Can Technology Transform Education?
With the influx of EdTech products entering the K12 market, is technology living up to its potential? We explore the role of technology inside the modern classroom.
It’s nothing new that digital tools and technology are transforming the educational space. With ongoing innovations such as blended and virtual learning, flipped classrooms, BYOD, digital assessments, and gamification, the modern-day classroom is a far cry from those of previous generations. While it may be hard to predict what the schools of the future will resemble, the ever-presence of technology-based learning is hard to miss. But is all this technology entering the classroom living up to its full potential?
Dream a Little (Digital) Dream
According to the Teacher’s Dream Classroom Survey by Edgenuity, the answer is no. The survey, conducted to better understand the use of technology in the classroom, showed significant results in the link between classroom technology and learning success; yet only 16% of the teachers surveyed gave their schools an A grade for technology integration, with over one-half (53%) giving their school a B and nearly a third (31%) giving their schools a C grade or lower.
The survey also revealed links between technology and student engagement, with results indicating that 91% of teachers agree that “Technology provides a greater ability to teachers to tailor lessons and homework assignments to the individual needs of each student.” These ties also appear when considering teacher success: 80% percent of teachers who rated their schools highly believe technology helps them achieve their objectives; this percentage decreases in conjunction with falling integration grades.
While the survey revealed important links between the use of technology and classroom success, there is still a big gap between what technology can do and what it is currently doing. In an article written by a teacher and educator Ashley Lamb-Sinclair, she writes, “The reason why I am often so frustrated with technology: educational technology is often just something else we have to juggle, rather than something that we can help create in order to ease our burdens . . . Usually, I integrate technology for technology’s sake, rather than because it truly transforms my experience as an educator or my students’ experiences as students.”
With this being the reality for many educators, it would seem that while we are focusing on bringing bigger and better technologies into the classroom, we mustn’t forget the ‘why’ of it all: learning.
Once upon a time, administrators and teachers had few options in choosing print learning materials for their schools. However, the last few years have seen a steep rise in EdTech products entering the K12 sector. According to the U.S. Department of Education’s 2016 National Education Technology Plan, technology must not only be used but used effectively. Since 2010, the US has shifted its mindset from asking, “Should technology should be used in schools?” to “How can technology be used in schools to improve learning?”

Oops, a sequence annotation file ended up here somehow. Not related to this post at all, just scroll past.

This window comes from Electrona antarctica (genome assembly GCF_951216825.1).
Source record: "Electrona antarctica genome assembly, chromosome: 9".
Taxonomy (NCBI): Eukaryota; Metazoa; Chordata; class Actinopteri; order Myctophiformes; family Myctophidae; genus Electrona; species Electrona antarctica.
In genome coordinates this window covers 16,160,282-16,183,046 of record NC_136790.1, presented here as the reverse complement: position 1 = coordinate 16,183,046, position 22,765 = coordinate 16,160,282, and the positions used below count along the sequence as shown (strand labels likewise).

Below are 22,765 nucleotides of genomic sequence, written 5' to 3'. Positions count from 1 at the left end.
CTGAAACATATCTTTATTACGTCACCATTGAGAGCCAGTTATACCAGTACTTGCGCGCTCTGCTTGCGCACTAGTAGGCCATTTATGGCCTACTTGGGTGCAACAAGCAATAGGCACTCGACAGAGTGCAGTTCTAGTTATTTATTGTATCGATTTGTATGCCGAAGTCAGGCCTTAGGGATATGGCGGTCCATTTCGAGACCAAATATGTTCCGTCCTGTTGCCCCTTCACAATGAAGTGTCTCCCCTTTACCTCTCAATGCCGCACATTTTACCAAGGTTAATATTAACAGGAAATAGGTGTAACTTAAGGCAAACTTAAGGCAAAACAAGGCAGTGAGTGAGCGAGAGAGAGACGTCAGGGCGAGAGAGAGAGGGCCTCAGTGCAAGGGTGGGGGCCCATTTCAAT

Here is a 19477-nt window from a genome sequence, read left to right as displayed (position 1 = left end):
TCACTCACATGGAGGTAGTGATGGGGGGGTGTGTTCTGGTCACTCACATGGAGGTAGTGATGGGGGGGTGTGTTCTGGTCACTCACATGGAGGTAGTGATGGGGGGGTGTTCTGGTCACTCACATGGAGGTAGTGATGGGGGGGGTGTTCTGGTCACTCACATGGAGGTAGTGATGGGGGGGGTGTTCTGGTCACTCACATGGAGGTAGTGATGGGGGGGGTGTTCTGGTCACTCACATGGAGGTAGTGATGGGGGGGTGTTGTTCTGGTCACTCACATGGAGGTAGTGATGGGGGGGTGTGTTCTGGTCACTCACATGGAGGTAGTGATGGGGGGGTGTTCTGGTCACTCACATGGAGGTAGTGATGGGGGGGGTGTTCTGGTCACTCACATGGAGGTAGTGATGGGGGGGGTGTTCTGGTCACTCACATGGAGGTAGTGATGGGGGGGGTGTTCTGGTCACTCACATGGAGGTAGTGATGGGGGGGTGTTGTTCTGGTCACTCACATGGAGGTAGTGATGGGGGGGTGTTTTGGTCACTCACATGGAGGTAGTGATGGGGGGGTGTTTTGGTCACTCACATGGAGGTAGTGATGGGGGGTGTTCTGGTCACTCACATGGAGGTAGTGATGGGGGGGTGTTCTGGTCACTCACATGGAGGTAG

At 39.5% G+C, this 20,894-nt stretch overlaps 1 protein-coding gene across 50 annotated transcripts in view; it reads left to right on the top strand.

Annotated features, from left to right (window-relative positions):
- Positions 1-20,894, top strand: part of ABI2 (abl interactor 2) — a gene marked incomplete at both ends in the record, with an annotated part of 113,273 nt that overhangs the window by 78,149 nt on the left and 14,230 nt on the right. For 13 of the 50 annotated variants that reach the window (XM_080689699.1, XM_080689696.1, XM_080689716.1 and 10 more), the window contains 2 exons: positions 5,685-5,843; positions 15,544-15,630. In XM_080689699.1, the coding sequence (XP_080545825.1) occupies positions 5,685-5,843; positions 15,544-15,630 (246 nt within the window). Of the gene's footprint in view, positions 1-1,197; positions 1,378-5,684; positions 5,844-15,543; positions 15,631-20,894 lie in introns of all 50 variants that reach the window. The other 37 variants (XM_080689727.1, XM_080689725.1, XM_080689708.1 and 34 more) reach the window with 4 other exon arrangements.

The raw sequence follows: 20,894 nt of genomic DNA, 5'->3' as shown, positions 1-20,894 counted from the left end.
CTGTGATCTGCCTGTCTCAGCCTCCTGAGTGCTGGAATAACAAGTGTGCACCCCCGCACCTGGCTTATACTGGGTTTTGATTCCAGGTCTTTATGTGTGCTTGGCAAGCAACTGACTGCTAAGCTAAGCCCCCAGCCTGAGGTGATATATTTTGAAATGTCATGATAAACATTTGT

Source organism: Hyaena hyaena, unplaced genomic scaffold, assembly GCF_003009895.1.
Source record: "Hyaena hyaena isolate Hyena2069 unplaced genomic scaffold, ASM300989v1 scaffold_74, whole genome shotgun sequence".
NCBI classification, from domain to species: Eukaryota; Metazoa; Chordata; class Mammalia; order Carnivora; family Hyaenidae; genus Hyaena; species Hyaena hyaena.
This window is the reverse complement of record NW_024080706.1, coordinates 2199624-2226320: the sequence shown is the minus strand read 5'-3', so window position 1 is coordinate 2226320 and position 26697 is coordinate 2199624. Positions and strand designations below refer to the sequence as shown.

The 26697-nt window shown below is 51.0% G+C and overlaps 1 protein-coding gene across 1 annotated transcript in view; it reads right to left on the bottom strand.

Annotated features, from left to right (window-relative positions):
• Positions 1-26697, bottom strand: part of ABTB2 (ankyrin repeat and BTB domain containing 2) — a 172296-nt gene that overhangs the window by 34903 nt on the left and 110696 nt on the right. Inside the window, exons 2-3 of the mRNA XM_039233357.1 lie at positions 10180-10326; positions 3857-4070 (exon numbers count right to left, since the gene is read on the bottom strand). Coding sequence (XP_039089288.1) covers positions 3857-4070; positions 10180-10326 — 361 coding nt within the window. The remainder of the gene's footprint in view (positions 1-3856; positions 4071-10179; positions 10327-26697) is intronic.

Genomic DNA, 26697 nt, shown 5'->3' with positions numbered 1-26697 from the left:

But we still have a long way to go. In this new mindset, the burden is placed on teachers to learn how to use these products and find ways to use the technology to support student learning. But is this really happening, or is technology being utilized as just a learning “prop?” According to Conrad Wolfram, CEO of Computer-Based Math, “We’ve got a complete confusion about the reason for technology in the classroom. The technology is being dumped in the classrooms without [administrations] either helping the teacher with the process of learning or more importantly, helping the teacher with a new curriculum that actually lets them use the technology for the subject.”
At its full potential, technology can help learners tackle ideas in innovative ways; help personalize learning by creating engaging experiences; create relevant, real-world learning; offer flexible learning tools to meet the needs of a range of learners; create co-learning environments within and outside the classroom and more. Yet the digital use divide continues to create a separation between active learning, in which technology is used creatively to support learning, and passive learning, in which technology is used for passive consumption. This is the reality for many schools that don’t have access to training, technology, or data to support them in closing this digital gap.
Classrooms of the Future
So what does the future of classroom-based technology look like? According to the NETP, schools must ensure “all students understand how to use technology as a tool to engage in creative, productive, lifelong learning rather than simply consuming passive content.” In this new model, learning would be unscaled with a ground-up approach and created from inside the classroom. “Teacher-preneurs” would create classrooms of collaboration between technology, teacher, and student to focus more on individual needs instead of the masses, to “ultimately generate the kind of positive, revolutionary change that has escaped top-down planners.” A change would occur from classroom to school to district and beyond, instead of the old top-down paradigm with change trickling down from educational organizations and government policy. Echoing Lamb-Sinclair’s sentiment, the change-makers are the teachers because ultimately, technology is an agent for educational change within the classroom.
Bridging this digital divide requires more collaboration between learners, teachers, and school officials, as well as the willingness to re-assess what technology means. Schools must be willing to step outside the norm to create education systems that put pedagogy first and integrate technology into the curriculum to support and enhance learning. As Eric Sheninger writes, technology should be “a powerful learning tool in the hands of our students — not a digital pacifier.”